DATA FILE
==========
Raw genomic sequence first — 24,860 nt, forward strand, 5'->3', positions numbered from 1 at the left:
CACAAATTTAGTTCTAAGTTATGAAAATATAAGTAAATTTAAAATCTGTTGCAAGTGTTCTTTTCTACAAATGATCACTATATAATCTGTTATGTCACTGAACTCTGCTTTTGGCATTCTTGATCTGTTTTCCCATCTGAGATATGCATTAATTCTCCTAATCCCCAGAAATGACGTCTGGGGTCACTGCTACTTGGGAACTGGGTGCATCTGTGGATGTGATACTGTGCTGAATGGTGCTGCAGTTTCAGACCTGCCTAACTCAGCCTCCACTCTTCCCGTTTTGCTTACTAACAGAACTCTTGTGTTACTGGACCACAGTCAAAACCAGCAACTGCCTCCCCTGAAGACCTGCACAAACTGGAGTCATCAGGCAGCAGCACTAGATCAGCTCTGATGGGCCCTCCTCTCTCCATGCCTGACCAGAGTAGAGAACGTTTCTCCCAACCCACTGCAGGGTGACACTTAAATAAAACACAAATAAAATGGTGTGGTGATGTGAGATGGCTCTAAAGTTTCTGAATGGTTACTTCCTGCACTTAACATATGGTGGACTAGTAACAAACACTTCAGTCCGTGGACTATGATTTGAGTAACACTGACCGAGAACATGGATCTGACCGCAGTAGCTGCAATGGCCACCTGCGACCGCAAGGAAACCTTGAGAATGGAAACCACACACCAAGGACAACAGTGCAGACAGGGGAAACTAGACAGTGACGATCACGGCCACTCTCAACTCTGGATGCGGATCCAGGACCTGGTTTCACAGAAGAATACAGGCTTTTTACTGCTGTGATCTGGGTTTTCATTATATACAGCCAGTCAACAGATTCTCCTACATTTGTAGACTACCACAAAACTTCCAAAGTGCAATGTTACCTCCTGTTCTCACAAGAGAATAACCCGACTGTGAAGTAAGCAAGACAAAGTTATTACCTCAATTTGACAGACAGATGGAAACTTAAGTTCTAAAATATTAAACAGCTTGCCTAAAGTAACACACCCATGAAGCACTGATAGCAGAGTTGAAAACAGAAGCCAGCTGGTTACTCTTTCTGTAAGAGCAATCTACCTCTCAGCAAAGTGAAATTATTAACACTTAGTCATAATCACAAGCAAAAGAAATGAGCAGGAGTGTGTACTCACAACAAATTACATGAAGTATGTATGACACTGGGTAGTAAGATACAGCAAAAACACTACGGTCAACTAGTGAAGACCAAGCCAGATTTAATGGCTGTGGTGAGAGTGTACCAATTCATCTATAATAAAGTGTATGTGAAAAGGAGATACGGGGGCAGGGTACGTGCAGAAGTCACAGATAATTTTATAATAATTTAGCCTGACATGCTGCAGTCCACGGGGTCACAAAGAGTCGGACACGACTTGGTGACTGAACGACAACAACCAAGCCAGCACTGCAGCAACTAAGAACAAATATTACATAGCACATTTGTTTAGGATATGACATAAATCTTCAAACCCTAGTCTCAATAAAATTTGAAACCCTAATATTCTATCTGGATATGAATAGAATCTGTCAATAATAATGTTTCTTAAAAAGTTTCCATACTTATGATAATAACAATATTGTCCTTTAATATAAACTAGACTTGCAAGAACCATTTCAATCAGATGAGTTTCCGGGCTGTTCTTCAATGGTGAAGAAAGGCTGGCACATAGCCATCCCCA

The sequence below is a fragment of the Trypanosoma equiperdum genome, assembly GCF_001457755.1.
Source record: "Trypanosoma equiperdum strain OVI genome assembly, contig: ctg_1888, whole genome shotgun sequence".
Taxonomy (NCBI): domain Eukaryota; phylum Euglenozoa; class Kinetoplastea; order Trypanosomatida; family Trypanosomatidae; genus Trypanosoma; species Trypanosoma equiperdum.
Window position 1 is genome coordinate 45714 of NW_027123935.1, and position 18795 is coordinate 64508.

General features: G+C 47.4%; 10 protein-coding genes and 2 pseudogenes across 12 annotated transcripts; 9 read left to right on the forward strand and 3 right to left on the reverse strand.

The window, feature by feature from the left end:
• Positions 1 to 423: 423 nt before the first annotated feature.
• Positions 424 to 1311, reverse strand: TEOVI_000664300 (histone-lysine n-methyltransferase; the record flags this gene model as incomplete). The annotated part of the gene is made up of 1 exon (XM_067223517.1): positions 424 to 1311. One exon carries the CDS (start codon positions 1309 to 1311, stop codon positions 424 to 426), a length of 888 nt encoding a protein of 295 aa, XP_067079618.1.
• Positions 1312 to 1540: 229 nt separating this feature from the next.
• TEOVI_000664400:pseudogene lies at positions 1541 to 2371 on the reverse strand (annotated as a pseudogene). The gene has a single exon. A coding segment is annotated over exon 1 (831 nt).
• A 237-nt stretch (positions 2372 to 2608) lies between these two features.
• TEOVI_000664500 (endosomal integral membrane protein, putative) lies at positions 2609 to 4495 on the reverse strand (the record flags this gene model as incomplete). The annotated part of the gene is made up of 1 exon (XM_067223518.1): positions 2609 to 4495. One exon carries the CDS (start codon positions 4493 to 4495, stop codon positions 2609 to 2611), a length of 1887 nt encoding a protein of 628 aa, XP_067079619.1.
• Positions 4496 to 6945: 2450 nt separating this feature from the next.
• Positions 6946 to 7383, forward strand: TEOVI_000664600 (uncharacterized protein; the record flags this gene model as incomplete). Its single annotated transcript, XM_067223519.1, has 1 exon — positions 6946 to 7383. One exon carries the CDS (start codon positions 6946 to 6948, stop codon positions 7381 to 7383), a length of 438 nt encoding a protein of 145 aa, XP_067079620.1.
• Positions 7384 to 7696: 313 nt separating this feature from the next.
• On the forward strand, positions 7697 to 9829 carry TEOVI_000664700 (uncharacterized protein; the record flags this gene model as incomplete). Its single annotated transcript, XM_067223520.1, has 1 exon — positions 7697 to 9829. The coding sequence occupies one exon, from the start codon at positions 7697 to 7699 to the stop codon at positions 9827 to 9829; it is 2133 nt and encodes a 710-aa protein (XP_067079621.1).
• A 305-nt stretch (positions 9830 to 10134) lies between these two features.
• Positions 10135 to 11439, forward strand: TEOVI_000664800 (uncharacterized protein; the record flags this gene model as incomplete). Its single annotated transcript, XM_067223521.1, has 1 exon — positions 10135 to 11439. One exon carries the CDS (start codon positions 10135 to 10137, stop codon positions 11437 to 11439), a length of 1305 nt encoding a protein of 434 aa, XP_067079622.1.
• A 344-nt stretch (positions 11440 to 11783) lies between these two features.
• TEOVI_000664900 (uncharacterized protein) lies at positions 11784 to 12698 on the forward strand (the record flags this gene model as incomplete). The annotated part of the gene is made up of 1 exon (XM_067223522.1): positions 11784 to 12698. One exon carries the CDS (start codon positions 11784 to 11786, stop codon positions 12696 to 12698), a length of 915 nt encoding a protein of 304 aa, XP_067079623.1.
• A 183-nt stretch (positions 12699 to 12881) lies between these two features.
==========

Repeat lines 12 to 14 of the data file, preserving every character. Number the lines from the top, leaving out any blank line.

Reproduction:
• TEOVI_000664400:pseudogene lies at positions 1541 to 2371 on the reverse strand (annotated as a pseudogene). The gene has a single exon. A coding segment is annotated over exon 1 (831 nt).
• A 237-nt stretch (positions 2372 to 2608) lies between these two features.
• TEOVI_000664500 (endosomal integral membrane protein, putative) lies at positions 2609 to 4495 on the reverse strand (the record flags this gene model as incomplete). The annotated part of the gene is made up of 1 exon (XM_067223518.1): positions 2609 to 4495. One exon carries the CDS (start codon positions 4493 to 4495, stop codon positions 2609 to 2611), a length of 1887 nt encoding a protein of 628 aa, XP_067079619.1.